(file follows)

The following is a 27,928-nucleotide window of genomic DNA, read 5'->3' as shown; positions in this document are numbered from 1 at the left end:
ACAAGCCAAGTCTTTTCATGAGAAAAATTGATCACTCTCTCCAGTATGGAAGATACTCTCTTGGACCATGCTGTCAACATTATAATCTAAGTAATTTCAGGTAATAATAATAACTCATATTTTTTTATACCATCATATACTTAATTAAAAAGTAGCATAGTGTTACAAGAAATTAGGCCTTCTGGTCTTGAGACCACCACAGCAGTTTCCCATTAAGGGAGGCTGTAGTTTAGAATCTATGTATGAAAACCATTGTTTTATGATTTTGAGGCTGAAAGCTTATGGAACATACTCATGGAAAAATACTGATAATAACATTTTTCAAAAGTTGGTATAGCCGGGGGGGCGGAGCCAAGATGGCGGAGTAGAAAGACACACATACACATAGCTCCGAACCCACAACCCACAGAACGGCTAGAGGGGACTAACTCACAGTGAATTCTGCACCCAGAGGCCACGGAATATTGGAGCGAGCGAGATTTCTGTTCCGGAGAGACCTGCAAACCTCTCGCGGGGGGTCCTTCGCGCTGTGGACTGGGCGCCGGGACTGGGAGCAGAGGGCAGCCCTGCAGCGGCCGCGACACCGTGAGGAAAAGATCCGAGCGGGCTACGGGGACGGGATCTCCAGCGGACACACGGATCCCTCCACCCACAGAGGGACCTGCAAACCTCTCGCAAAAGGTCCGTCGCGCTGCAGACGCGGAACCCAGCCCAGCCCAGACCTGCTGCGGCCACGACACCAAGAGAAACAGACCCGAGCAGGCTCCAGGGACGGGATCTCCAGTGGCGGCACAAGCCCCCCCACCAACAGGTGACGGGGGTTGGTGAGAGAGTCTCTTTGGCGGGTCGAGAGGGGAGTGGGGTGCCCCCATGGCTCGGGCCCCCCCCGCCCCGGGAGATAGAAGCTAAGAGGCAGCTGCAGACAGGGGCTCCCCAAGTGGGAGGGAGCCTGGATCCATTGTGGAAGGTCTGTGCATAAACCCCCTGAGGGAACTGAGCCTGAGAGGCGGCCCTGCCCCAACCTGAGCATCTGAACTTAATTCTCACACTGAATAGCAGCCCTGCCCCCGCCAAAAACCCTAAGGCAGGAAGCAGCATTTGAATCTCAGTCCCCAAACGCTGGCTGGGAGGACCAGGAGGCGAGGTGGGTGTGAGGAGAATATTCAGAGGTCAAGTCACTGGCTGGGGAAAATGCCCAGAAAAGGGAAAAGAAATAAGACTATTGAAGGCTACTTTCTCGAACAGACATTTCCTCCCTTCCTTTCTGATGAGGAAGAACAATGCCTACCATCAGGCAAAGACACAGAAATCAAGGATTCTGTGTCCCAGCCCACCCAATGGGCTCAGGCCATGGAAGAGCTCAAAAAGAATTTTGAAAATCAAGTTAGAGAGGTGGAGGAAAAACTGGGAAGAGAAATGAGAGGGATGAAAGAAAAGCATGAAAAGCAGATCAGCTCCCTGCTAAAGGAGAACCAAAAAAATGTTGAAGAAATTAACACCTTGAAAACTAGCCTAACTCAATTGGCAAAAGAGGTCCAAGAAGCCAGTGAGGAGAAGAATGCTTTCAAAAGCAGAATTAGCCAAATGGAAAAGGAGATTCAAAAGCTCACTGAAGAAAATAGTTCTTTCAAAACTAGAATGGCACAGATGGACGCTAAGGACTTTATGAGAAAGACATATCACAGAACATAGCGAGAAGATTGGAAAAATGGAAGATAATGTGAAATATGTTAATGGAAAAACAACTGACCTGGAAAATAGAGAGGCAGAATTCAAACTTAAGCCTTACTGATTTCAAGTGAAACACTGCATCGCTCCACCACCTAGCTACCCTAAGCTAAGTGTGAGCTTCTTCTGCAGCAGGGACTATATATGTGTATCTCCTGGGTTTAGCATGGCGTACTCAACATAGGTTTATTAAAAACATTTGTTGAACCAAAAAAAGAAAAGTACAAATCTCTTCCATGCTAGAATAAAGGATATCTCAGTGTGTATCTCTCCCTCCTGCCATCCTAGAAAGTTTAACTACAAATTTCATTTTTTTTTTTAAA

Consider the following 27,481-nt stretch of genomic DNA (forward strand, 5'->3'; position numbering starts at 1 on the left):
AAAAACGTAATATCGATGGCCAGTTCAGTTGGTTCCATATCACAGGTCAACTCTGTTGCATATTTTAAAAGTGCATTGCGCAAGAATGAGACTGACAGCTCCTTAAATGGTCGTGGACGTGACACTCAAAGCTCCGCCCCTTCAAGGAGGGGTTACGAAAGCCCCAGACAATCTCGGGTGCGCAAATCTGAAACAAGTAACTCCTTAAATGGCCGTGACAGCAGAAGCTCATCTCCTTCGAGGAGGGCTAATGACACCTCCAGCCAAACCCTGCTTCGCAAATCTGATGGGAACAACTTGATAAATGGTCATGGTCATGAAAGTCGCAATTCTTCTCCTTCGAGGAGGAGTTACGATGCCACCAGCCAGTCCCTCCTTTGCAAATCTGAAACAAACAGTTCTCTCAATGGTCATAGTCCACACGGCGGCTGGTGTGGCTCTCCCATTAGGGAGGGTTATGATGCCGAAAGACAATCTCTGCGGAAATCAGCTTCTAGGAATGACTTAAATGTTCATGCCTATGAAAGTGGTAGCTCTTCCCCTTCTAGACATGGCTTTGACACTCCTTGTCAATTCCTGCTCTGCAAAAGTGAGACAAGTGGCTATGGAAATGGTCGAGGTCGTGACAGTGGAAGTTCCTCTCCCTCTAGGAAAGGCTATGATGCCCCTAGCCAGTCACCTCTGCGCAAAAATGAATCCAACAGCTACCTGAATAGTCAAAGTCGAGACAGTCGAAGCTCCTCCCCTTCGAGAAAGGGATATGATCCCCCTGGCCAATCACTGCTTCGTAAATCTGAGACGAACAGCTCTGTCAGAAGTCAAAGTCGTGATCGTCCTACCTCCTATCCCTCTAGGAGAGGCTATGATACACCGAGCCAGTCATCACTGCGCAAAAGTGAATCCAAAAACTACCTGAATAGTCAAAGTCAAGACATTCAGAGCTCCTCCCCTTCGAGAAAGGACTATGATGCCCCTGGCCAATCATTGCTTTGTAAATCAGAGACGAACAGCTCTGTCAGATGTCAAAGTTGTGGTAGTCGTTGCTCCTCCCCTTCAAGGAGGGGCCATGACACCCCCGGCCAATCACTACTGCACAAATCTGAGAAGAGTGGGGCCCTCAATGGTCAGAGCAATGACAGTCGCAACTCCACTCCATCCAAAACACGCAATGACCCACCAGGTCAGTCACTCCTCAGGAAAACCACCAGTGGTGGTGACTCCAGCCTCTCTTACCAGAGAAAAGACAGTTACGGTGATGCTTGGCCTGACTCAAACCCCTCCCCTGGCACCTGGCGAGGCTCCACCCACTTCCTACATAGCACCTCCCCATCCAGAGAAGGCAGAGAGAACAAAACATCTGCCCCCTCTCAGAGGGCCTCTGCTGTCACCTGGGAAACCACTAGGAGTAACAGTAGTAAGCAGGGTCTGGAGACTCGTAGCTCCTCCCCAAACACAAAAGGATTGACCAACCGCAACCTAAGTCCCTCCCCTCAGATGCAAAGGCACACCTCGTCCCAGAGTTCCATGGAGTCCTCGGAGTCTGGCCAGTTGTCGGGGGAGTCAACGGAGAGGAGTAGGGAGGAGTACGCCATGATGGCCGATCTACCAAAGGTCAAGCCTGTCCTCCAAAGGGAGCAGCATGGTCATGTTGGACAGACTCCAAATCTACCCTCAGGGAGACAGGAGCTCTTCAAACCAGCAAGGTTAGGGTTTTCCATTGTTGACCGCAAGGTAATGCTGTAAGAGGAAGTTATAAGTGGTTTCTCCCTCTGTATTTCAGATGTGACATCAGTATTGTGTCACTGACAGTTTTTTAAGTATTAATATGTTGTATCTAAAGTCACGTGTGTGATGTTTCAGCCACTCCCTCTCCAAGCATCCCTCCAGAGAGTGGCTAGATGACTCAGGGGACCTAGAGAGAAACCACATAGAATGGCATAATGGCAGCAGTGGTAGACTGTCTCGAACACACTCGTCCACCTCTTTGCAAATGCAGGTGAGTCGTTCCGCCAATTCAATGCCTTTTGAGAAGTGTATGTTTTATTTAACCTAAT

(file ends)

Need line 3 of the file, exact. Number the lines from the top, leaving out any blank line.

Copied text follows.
Consider the following 27,481-nt stretch of genomic DNA (forward strand, 5'->3'; position numbering starts at 1 on the left):